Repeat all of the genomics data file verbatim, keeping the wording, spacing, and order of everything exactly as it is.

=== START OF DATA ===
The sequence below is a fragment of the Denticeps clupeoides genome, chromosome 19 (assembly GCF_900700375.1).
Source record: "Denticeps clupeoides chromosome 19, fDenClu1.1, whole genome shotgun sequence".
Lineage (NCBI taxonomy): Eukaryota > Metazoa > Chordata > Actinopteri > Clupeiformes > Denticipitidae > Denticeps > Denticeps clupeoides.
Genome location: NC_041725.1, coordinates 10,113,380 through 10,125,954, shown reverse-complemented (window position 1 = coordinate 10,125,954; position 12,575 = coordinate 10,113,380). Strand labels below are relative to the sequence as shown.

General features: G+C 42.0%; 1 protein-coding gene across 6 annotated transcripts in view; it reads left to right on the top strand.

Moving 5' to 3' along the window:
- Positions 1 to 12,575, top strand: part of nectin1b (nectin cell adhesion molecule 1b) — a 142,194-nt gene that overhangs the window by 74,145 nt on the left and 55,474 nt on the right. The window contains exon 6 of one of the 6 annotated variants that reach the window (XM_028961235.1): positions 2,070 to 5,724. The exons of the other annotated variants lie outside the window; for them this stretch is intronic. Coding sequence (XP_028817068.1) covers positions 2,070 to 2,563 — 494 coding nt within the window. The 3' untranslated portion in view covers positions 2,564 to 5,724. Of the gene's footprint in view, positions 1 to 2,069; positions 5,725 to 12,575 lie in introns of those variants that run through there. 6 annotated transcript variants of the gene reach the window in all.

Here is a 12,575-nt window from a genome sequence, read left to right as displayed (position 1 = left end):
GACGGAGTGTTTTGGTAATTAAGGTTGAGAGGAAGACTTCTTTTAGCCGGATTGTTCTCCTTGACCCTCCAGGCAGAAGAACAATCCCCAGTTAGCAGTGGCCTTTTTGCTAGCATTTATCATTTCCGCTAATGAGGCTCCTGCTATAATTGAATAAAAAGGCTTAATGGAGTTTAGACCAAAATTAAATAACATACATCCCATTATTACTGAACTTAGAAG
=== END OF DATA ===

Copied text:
The sequence below is a fragment of the Denticeps clupeoides genome, chromosome 19 (assembly GCF_900700375.1).
Source record: "Denticeps clupeoides chromosome 19, fDenClu1.1, whole genome shotgun sequence".
Lineage (NCBI taxonomy): Eukaryota > Metazoa > Chordata > Actinopteri > Clupeiformes > Denticipitidae > Denticeps > Denticeps clupeoides.
Genome location: NC_041725.1, coordinates 10,113,380 through 10,125,954, shown reverse-complemented (window position 1 = coordinate 10,125,954; position 12,575 = coordinate 10,113,380). Strand labels below are relative to the sequence as shown.

General features: G+C 42.0%; 1 protein-coding gene across 6 annotated transcripts in view; it reads left to right on the top strand.

Moving 5' to 3' along the window:
- Positions 1 to 12,575, top strand: part of nectin1b (nectin cell adhesion molecule 1b) — a 142,194-nt gene that overhangs the window by 74,145 nt on the left and 55,474 nt on the right. The window contains exon 6 of one of the 6 annotated variants that reach the window (XM_028961235.1): positions 2,070 to 5,724. The exons of the other annotated variants lie outside the window; for them this stretch is intronic. Coding sequence (XP_028817068.1) covers positions 2,070 to 2,563 — 494 coding nt within the window. The 3' untranslated portion in view covers positions 2,564 to 5,724. Of the gene's footprint in view, positions 1 to 2,069; positions 5,725 to 12,575 lie in introns of those variants that run through there. 6 annotated transcript variants of the gene reach the window in all.

Here is a 12,575-nt window from a genome sequence, read left to right as displayed (position 1 = left end):
GACGGAGTGTTTTGGTAATTAAGGTTGAGAGGAAGACTTCTTTTAGCCGGATTGTTCTCCTTGACCCTCCAGGCAGAAGAACAATCCCCAGTTAGCAGTGGCCTTTTTGCTAGCATTTATCATTTCCGCTAATGAGGCTCCTGCTATAATTGAATAAAAAGGCTTAATGGAGTTTAGACCAAAATTAAATAACATACATCCCATTATTACTGAACTTAGAAG